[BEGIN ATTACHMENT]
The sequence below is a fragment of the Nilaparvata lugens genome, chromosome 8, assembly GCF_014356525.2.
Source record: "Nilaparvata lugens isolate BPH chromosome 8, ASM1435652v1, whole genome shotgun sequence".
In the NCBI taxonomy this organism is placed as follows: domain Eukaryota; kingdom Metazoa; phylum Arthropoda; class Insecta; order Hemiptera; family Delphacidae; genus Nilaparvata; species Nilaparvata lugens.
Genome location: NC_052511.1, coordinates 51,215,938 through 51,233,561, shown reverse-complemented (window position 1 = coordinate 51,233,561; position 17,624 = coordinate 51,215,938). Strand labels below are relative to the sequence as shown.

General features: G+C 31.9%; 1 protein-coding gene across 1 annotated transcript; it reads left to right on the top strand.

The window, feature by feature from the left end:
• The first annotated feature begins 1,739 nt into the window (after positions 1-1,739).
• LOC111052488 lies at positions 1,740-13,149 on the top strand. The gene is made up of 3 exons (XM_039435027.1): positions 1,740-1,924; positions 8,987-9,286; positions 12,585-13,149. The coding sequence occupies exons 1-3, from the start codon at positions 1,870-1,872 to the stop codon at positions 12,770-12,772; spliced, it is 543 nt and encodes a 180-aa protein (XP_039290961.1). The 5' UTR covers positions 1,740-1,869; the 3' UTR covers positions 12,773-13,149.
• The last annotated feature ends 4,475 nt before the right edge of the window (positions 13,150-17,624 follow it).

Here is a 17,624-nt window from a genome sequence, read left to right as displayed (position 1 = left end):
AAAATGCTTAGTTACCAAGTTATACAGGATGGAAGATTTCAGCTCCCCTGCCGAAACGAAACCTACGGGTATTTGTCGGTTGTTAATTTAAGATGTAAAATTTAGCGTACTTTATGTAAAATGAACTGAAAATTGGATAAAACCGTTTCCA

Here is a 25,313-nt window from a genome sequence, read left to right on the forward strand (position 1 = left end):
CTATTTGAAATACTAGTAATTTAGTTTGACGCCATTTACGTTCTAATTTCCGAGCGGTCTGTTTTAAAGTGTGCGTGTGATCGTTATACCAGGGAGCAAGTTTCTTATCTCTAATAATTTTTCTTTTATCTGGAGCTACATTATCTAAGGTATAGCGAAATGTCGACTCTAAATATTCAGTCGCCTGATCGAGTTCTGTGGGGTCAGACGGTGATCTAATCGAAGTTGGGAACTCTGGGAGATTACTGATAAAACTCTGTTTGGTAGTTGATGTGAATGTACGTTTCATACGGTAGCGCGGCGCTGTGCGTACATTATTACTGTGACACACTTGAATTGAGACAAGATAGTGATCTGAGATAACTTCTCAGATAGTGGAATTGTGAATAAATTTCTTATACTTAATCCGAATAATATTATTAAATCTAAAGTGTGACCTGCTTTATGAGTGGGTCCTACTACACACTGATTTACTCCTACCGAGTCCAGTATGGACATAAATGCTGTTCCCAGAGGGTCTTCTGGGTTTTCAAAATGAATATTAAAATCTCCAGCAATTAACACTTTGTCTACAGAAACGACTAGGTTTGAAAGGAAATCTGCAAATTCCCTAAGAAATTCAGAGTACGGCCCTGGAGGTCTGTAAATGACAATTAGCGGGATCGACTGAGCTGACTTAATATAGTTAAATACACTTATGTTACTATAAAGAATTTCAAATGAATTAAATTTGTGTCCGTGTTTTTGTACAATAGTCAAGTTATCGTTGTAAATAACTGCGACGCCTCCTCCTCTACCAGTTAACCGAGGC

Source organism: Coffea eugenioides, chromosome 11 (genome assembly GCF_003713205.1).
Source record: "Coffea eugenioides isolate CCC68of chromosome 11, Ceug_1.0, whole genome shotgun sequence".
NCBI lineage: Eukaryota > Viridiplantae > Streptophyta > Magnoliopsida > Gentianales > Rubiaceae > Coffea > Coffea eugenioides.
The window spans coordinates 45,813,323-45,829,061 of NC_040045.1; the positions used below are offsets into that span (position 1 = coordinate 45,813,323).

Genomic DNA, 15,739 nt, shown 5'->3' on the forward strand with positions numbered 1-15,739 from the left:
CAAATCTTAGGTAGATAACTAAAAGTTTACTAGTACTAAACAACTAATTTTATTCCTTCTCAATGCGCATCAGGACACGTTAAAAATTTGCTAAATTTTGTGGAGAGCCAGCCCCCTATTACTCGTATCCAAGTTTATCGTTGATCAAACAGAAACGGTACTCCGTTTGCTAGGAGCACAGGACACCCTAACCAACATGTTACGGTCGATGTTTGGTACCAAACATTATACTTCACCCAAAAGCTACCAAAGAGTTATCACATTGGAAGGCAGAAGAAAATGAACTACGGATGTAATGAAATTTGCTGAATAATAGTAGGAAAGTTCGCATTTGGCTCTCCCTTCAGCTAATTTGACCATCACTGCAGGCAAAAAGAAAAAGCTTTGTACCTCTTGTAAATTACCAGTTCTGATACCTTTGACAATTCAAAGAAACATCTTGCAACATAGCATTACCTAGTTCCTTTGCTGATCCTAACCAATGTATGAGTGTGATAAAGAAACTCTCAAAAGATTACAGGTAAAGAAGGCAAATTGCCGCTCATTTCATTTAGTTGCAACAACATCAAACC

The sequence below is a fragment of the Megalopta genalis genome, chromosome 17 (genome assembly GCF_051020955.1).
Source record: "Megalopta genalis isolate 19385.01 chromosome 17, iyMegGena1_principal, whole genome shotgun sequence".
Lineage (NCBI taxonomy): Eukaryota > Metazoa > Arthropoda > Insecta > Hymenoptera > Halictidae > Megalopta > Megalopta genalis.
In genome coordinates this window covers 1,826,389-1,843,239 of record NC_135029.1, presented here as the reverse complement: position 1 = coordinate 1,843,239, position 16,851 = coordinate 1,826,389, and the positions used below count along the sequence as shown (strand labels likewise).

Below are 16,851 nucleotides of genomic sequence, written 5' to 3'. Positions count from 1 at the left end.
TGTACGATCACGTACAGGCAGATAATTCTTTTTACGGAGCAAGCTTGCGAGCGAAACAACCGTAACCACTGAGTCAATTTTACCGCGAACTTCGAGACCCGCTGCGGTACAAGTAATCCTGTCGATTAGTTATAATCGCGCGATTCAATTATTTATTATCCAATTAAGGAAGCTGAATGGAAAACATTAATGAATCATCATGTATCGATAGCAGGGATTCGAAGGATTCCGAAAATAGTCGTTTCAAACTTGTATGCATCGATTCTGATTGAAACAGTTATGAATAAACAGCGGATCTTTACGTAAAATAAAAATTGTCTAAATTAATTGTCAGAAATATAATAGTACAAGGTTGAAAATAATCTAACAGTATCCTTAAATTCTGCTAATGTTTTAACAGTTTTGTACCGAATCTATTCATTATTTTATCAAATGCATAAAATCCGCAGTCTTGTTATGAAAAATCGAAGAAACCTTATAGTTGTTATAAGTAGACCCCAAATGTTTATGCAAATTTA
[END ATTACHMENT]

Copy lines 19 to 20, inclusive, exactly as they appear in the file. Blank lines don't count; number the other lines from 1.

CAAATCTTAGGTAGATAACTAAAAGTTTACTAGTACTAAACAACTAATTTTATTCCTTCTCAATGCGCATCAGGACACGTTAAAAATTTGCTAAATTTTGTGGAGAGCCAGCCCCCTATTACTCGTATCCAAGTTTATCGTTGATCAAACAGAAACGGTACTCCGTTTGCTAGGAGCACAGGACACCCTAACCAACATGTTACGGTCGATGTTTGGTACCAAACATTATACTTCACCCAAAAGCTACCAAAGAGTTATCACATTGGAAGGCAGAAGAAAATGAACTACGGATGTAATGAAATTTGCTGAATAATAGTAGGAAAGTTCGCATTTGGCTCTCCCTTCAGCTAATTTGACCATCACTGCAGGCAAAAAGAAAAAGCTTTGTACCTCTTGTAAATTACCAGTTCTGATACCTTTGACAATTCAAAGAAACATCTTGCAACATAGCATTACCTAGTTCCTTTGCTGATCCTAACCAATGTATGAGTGTGATAAAGAAACTCTCAAAAGATTACAGGTAAAGAAGGCAAATTGCCGCTCATTTCATTTAGTTGCAACAACATCAAACC

The sequence below is a fragment of the Megalopta genalis genome, chromosome 17 (genome assembly GCF_051020955.1).